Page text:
Thursday, December 3, 2015

Jets and Giants set for NYC clash with playoffs at stake

The last time the Jets and Giants squared off in a game of the upmost importance it was Christmas Eve in 2011. The Jets (8-6) and Giants (7-7) both needed a win that day to help resuscitate a dead season full of disappointment.

The Giants had to spend not only an entire week, but three years hearing about how the Jets were going to clobber the Giants and paint New York in green and white. The Jets even took their brash hatred of the Giants a step further when they covered Big Blue's Super Bowl murals with black tarp, which infuriated the Giants.

The Giants beat up the Jets that day 29-14. Mark Sanchez was his typically pathetic self for the Jets, and the legend of Victor Cruz was born with a 99-yard touchdown catch and run that not only sent the Giants to their eighth win of the year, but launched another unlikely Super Bowl run in the Tom Coughlin era.

Now, things have changed a little bit. The Jets no longer are brash. Rex Ryan and Mark Sanchez are long gone. Todd Bowles now leads this team, but the results have been mixed. The Jets (6-5) need to win this game in order to validate a possible turnaround after the team dropped four of five, preceding their 38-20 win over Miami.

Meanwhile for the Giants they are in a position somewhat similar to where they were in 2011. They are in dire need of a win against the Jets after coughing up a great opportunity to take full control of the NFC Eastern Division with a win over the Redskins. Of course, Washington won big 20-14 over a Giants team that looked ill prepared for the ball game. Eli Manning had one of the worst days of his illustrious career, throwing three interceptions that doomed the Giants comeback hopes.

Now the Giants have to make the playoffs or Tom Coughlin and Jerry Reese could be looking for work come January. A win against the Jets would go a long way in healing some wounds and calming down some major disappointment from the Giants front office. A lose to the Jets, and suddenly the temperature will start to hit a boiling point.

Never in the history of the Giants-Jets regular season rivalry has this game meant so much to both teams. In a lot of ways credit the schedule makers for putting his matchup so late in the season since it has added significance. Had the two MetLife Stadium tenants met in September or October it would have been muffled by the noise of Mets and Yankees postseason baseball.

Now all the eyes of New York and New Jersey will be on this very day.

Look inside the matchup and neither team has a clear advantage over the other. The Jets strength is to run the football, but that has been compromised this year by a battered offensive line, with Nick Mangold nursing numerous injuries, and Chris Ivory looking less and less like a 1,000 yard back with each passing week.

The Jets passing attack is very Jekyll and Hyde.  One week Ryan Fitzpatrick can have a field day with pitch-and-catch to Brandon Marshall and Eric Decker. The next week, either Fitzpatrick is badly inaccurate, or the Jets receiving corps drops one big pass after another.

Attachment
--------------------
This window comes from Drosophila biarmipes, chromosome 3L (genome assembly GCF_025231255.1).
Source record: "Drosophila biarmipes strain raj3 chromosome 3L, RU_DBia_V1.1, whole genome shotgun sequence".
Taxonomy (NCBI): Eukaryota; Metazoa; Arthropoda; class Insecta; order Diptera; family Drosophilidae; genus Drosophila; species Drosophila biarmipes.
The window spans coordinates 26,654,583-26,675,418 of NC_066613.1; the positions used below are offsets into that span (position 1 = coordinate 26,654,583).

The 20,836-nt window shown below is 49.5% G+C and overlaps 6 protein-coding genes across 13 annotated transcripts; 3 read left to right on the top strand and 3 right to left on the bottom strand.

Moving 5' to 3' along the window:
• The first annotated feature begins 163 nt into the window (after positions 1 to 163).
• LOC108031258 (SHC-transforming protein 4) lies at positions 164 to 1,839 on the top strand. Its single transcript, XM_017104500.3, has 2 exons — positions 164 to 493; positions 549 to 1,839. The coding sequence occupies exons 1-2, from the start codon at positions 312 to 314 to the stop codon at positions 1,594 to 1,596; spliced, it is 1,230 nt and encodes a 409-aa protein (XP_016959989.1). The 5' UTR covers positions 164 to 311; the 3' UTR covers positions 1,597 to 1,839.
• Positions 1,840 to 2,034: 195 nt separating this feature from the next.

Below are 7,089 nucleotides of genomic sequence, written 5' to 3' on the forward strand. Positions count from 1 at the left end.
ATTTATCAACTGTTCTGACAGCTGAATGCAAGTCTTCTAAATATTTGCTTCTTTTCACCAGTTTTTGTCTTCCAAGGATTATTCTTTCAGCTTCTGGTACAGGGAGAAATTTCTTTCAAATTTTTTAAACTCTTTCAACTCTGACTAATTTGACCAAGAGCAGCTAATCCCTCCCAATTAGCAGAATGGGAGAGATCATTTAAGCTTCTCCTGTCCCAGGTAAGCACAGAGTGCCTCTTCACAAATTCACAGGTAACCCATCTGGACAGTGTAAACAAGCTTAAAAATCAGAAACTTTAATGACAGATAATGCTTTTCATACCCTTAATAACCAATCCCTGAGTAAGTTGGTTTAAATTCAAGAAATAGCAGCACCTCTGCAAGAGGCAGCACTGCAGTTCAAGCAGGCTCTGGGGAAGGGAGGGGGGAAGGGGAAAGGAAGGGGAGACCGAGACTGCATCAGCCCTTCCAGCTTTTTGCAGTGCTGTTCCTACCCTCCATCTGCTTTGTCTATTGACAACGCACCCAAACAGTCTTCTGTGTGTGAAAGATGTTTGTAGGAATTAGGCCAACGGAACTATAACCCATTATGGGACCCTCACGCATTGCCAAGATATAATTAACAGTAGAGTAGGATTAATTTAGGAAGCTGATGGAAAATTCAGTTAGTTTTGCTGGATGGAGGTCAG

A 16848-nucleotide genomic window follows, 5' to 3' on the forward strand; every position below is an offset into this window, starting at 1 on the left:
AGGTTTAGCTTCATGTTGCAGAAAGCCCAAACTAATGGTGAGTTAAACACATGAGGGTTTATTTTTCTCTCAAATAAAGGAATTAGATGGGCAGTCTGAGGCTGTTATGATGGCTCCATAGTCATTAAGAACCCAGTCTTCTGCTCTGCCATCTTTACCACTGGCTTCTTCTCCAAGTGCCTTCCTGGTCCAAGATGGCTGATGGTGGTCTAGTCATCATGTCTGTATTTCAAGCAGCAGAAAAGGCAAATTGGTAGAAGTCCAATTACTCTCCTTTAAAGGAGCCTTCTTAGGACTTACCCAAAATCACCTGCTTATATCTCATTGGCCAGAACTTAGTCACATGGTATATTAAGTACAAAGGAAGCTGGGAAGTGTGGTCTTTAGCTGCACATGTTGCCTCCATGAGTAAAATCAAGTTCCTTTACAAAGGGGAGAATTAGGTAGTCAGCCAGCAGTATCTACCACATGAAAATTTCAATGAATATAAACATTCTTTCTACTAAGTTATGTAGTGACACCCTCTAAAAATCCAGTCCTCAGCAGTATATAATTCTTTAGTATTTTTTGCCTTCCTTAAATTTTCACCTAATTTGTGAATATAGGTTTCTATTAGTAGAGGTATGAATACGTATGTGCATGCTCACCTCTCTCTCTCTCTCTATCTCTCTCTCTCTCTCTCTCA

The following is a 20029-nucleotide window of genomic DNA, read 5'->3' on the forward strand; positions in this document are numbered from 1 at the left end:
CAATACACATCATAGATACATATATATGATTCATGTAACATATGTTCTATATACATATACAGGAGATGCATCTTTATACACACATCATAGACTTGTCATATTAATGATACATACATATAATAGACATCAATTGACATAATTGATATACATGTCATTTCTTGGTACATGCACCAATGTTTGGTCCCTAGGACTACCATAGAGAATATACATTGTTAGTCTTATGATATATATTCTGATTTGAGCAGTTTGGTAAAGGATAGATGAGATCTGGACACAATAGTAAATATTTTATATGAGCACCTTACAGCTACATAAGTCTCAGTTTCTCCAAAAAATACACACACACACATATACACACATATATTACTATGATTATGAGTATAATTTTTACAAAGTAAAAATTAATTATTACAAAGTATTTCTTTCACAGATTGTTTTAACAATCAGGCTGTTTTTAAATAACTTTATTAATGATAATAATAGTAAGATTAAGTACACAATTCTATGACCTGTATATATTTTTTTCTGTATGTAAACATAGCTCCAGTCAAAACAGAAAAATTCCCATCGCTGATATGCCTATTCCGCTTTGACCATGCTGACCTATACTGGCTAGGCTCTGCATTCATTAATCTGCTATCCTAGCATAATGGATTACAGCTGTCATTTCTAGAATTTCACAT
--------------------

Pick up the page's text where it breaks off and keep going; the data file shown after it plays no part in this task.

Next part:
Defensively, the Jets enter this contest with questions about Darrelle Revis' health, as he continues to battle back from a concussion. There is no word as of Wednesday night whether Revis will play or not. The Jets spent $150 million to revamp their secondary, and as a collection they have disappointed this season.

The Giants are no better. They can't run the football period. The Giants are 28th in rushing offense, with Rashad Jennings continuing to be a major disappointment in the backfield. And what ever happened to Andre Williams? Someone needs to file a missing person's report.  Until last week, Manning was having an MVP-type of season; it was fair to say that without Manning the Giants would be even worse than their 5-6 record considering the talent level on this team.

That being said, the Giants have a talent corps of receivers, but they need to get them involved more in the gameplan, and can ill afford the inconsistency of Ruben Randall and Hakeem Nicks to continue. Dwayne Harris has been a pleasant surprise all year, and adds that big playmaking ability that can work alongside Odell Beckham Jr.

Defensively though, the Giants are a mess. No matter how hard defensive coordinator Steve Spagnoluo has tired, he hasn't been able to get this unit to play well on a regular basis. Yes, the return of Jason Pierre-Paul (AKA Jason Four Fingers), has helped, but he can only do so much. The secondary for Big Blue has been just as weak as Gang Green's maybe even worse.

Oh, and did I mention the Giants have trouble closing games out? Yeah, that too.

So perhaps Sunday's Giants vs. Jets matchup isn't about who wants it more, rather it is about who isn't going to make the most mistakes. One would have to think that one fanbases frowns will be turned into smiles by 4:30 on Sunday. Then again, considering how inconsistent these two teams are, nothing would surprise anyone if this ends in a tie.

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